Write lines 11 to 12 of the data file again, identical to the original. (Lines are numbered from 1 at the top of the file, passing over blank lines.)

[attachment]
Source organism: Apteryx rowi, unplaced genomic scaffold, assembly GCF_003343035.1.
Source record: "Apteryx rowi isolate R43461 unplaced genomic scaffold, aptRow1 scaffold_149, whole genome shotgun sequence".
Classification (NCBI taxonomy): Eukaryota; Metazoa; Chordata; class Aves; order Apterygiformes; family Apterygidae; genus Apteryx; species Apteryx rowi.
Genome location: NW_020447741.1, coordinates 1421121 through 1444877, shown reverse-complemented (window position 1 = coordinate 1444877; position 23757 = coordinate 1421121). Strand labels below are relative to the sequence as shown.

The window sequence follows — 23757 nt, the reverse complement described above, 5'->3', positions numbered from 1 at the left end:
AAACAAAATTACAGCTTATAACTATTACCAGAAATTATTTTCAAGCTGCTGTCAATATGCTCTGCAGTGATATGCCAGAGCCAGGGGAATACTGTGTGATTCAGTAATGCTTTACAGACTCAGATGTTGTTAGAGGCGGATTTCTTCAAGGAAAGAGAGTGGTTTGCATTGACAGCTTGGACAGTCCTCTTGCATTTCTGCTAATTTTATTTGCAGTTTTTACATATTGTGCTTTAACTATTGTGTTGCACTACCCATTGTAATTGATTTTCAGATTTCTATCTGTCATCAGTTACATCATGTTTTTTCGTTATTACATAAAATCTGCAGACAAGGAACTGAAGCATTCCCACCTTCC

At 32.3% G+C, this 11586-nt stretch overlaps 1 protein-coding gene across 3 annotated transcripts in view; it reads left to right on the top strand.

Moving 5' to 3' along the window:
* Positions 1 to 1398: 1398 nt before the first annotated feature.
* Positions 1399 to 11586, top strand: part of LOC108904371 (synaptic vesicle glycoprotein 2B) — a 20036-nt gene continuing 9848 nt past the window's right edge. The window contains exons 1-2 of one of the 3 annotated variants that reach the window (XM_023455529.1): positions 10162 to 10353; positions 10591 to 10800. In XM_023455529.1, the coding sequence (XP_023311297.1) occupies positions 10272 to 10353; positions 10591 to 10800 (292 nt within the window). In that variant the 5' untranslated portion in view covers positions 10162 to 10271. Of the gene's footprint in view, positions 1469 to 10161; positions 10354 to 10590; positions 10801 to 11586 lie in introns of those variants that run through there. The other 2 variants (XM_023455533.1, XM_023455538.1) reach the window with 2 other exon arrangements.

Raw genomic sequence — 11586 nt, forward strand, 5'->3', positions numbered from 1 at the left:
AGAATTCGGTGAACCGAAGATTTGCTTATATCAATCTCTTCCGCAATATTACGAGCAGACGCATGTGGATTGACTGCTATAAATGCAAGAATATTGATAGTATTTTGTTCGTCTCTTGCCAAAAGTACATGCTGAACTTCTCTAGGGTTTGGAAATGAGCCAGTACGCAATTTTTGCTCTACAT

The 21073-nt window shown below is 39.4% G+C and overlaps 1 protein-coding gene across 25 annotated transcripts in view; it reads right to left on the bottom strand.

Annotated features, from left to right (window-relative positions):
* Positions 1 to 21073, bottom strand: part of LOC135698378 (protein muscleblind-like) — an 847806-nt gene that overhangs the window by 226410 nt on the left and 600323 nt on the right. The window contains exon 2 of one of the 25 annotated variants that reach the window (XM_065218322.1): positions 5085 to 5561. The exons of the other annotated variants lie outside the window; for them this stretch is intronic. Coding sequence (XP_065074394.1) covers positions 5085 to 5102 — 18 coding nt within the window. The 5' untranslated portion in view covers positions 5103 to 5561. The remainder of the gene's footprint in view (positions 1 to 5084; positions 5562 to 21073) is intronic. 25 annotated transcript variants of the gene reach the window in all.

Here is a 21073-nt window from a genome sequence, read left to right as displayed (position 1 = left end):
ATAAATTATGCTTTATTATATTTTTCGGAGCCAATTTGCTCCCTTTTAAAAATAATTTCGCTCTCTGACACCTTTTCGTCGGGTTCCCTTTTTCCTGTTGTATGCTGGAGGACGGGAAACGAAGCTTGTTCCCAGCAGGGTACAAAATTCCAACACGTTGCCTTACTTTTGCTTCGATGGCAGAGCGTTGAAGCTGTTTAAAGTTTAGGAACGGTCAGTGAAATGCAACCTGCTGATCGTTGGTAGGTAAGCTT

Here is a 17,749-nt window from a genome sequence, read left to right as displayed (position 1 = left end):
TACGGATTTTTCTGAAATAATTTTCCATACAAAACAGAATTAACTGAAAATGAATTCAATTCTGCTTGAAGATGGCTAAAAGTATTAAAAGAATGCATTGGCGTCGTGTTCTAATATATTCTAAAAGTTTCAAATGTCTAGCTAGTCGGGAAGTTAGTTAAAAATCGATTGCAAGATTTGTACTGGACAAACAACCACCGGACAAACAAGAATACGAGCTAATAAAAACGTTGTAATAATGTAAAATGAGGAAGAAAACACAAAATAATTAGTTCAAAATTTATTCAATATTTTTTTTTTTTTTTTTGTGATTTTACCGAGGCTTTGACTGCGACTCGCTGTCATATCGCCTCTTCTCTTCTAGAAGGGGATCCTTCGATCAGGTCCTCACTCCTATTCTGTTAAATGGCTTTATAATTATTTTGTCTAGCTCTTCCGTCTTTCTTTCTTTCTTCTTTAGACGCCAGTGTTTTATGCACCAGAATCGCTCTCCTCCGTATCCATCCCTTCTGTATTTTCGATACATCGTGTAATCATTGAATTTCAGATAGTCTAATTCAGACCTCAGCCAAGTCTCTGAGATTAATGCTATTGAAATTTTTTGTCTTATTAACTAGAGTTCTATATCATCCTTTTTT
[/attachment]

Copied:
Raw genomic sequence — 11586 nt, forward strand, 5'->3', positions numbered from 1 at the left:
AGAATTCGGTGAACCGAAGATTTGCTTATATCAATCTCTTCCGCAATATTACGAGCAGACGCATGTGGATTGACTGCTATAAATGCAAGAATATTGATAGTATTTTGTTCGTCTCTTGCCAAAAGTACATGCTGAACTTCTCTAGGGTTTGGAAATGAGCCAGTACGCAATTTTTGCTCTACAT